Frank Castle was a decorated Marine, and upstanding citizen, and a family man. Then his family was taken from him when they were accidentally killed in a brutal mob hit. From that day, he became a force of cold, calculated retribution and vigilantism. Frank Castle died with his family. Now, there is only… The Punisher.
DEA Agent Ortiz is about to make the bust of her career… She’s been doing the homework, crossing t’s and dotting i’s in preparation for a major break in her hunt of criminal boss known only as Condor. No mere thug, Condor started his career as a mercenary, and has moved up from there. Currently, he’s the sole supplier for a narcotic called EMT, a drug that works as a potent performance enhancer… get your head right, not THAT kind of performance enhancer… that can turn anyone into a killing machine with one hit. Ortiz’s team has been briefed, and has been told to get a good night’s sleep because they’re going in first thing in the morning.
Condor’s Lieutenant, Face, is ruthless and efficient, and he’s also done his homework. He knows that the DEA is closing in and ready to pounce, but the latest and largest shipment of EMT to date has to get out. On site to make sure that happens, he’s reinforced the importance of this fact, inspiring fear in everyone under him… Everyone except for Olaf, who’s been a part of Condor’s operation going all the way back to his mercenary days. Olaf isn’t a young man anymore, but he embraces the philosophy “age and guile beats youth and vigor” with a hard stare and his .45 1911.
A third party is just as interested in Condor’s operation, and has followed it back to this shipment. This party is just as dedicated to his craft as Ortiz’s DEA team, and every bit as brutally efficient as Face and Olaf. His methods may not be grounded in due process, but he doesn’t need numbers on his side or chemical enhancements in his system. All he needs is the determination to bring retribution to those who would do harm to the innocent.
The mission statement here at thePullbox, if we were ambitious enough to actually have a mission statement, is to shine a little bit of a light on smaller publishers and independent comics. I embrace that role whole-heartedly, and do what little I can to spread the word, but every once in a while I gotta weigh in on books at the other end of the pool. This newly numbered run on The Punisher turned out to be one of those books.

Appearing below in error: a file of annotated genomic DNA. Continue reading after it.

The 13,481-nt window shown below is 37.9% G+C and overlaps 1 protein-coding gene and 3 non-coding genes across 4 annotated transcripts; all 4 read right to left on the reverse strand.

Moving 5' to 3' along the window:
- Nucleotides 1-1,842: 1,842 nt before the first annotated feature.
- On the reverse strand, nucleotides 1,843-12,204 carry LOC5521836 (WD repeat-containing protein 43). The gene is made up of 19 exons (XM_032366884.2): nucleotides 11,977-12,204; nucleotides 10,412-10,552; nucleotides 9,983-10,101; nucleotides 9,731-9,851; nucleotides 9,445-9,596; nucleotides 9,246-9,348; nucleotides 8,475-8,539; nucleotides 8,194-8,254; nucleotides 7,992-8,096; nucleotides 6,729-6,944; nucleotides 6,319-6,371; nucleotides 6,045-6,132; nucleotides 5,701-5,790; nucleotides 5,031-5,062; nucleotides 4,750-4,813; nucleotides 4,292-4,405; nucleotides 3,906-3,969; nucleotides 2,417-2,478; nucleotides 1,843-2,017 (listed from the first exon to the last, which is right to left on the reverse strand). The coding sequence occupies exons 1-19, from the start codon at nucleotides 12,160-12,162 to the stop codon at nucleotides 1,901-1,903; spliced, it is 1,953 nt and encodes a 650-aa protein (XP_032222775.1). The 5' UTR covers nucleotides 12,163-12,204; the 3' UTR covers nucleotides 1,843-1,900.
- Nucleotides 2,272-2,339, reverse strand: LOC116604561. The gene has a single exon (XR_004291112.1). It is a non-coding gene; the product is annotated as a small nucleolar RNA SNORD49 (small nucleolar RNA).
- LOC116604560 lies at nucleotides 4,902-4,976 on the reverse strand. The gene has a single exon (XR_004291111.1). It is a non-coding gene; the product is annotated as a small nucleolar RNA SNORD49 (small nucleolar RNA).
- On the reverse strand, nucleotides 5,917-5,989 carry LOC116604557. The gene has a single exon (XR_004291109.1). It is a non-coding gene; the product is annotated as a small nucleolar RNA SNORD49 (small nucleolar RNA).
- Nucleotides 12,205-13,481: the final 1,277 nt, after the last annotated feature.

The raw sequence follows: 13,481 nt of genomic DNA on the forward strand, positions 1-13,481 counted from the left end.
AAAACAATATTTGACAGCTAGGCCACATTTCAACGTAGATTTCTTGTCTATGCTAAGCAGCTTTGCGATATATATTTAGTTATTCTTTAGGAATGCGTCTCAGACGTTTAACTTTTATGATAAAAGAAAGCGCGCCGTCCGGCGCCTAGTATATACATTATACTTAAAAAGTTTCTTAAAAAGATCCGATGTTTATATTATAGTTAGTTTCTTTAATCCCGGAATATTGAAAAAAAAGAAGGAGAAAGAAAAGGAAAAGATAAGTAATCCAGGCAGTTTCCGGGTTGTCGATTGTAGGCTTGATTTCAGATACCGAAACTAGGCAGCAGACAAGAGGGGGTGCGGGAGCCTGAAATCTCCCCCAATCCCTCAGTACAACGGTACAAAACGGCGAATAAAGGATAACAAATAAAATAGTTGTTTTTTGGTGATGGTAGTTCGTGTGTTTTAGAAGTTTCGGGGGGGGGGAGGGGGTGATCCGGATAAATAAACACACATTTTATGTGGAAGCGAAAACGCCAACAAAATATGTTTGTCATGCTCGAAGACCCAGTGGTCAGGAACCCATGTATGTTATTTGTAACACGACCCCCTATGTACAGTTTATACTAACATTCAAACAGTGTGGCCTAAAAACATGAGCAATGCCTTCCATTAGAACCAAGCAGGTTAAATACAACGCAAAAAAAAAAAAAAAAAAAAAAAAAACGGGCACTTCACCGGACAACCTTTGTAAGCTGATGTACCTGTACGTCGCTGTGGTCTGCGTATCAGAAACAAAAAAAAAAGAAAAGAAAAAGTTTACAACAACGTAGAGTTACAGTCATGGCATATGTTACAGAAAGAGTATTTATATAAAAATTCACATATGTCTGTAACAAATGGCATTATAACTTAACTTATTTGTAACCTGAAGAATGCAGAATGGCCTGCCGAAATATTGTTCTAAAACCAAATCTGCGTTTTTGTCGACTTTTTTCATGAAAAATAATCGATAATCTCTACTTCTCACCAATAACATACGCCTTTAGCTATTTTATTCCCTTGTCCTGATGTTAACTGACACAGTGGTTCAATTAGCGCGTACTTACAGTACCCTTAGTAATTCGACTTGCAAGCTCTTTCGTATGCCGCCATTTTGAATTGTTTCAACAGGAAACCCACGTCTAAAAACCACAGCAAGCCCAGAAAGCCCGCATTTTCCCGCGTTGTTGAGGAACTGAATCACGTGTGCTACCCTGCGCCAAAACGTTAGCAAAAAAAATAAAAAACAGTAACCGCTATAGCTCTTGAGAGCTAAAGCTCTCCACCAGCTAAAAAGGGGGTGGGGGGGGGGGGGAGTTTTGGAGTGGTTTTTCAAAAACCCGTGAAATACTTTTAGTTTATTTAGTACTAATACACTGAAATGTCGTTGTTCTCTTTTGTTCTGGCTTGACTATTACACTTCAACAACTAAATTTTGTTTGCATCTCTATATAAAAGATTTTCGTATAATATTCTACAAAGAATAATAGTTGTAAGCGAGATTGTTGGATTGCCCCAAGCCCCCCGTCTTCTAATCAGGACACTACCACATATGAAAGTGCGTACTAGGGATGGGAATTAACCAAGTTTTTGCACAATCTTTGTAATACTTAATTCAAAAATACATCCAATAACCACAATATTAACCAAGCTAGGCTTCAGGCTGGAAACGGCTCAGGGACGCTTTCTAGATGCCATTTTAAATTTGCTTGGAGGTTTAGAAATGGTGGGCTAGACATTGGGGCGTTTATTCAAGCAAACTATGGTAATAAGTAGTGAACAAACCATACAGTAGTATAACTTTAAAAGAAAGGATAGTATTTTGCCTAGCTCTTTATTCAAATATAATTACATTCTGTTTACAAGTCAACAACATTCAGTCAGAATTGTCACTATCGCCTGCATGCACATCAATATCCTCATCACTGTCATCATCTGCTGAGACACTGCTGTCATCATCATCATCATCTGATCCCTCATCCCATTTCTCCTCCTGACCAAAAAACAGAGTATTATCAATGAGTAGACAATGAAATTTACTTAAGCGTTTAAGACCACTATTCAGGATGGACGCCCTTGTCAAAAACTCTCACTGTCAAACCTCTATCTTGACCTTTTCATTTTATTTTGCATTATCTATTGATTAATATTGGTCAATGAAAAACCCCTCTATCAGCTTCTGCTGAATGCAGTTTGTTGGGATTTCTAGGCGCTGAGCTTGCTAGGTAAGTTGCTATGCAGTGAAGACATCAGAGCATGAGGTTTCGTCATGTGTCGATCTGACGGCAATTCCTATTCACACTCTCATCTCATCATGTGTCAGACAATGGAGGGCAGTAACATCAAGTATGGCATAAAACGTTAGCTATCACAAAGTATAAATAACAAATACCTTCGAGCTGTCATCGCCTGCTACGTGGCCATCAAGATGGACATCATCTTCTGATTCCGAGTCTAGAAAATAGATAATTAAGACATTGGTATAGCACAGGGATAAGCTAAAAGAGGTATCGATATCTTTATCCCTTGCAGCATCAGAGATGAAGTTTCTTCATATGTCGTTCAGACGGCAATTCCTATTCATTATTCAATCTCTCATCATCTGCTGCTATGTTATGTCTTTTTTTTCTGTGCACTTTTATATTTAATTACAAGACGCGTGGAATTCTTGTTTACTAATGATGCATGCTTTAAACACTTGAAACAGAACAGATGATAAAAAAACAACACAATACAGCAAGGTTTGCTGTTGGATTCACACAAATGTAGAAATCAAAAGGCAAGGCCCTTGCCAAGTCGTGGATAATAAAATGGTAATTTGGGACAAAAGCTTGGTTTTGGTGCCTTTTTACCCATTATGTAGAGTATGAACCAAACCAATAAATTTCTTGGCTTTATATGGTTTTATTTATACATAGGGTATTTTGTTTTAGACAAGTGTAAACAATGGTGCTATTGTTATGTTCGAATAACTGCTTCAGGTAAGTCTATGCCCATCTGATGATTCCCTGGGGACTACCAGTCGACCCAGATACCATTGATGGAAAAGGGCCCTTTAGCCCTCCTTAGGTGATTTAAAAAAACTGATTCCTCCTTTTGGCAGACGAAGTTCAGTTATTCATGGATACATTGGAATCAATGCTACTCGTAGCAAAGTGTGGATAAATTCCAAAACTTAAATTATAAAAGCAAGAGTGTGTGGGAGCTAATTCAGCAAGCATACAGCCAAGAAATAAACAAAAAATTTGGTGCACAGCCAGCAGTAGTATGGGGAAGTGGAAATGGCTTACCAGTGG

I picked it up for a couple reasons. First, having just watched the second season of Daredevil (Netflix, go watch it now), I wanted to take a look at what Marvel was doing with the character to reward the immense fan response of Jon Bernthal’s portrayal of the iconic and uber broody Frank Castle. Second, the name of Steve Dillon pretty much jumped out of the book to grab my attention and guarantee that I came out of the deal a few bucks poorer. That was why I picked up the book, but I read the book twice because it was just that damn cool…
This isn’t a series reboot. Frank Castle’s tenure as The Punisher has his name said only in whispers, not like the boogeyman, but how the boogeyman might talk about whoever scares the hell out of him. The name is as much a weapon as the plethora of large caliber weapons he has at his disposal. In that regard, he’s been very well established as the much angrier and less squeamish version of the Batman of the Marvel Universe.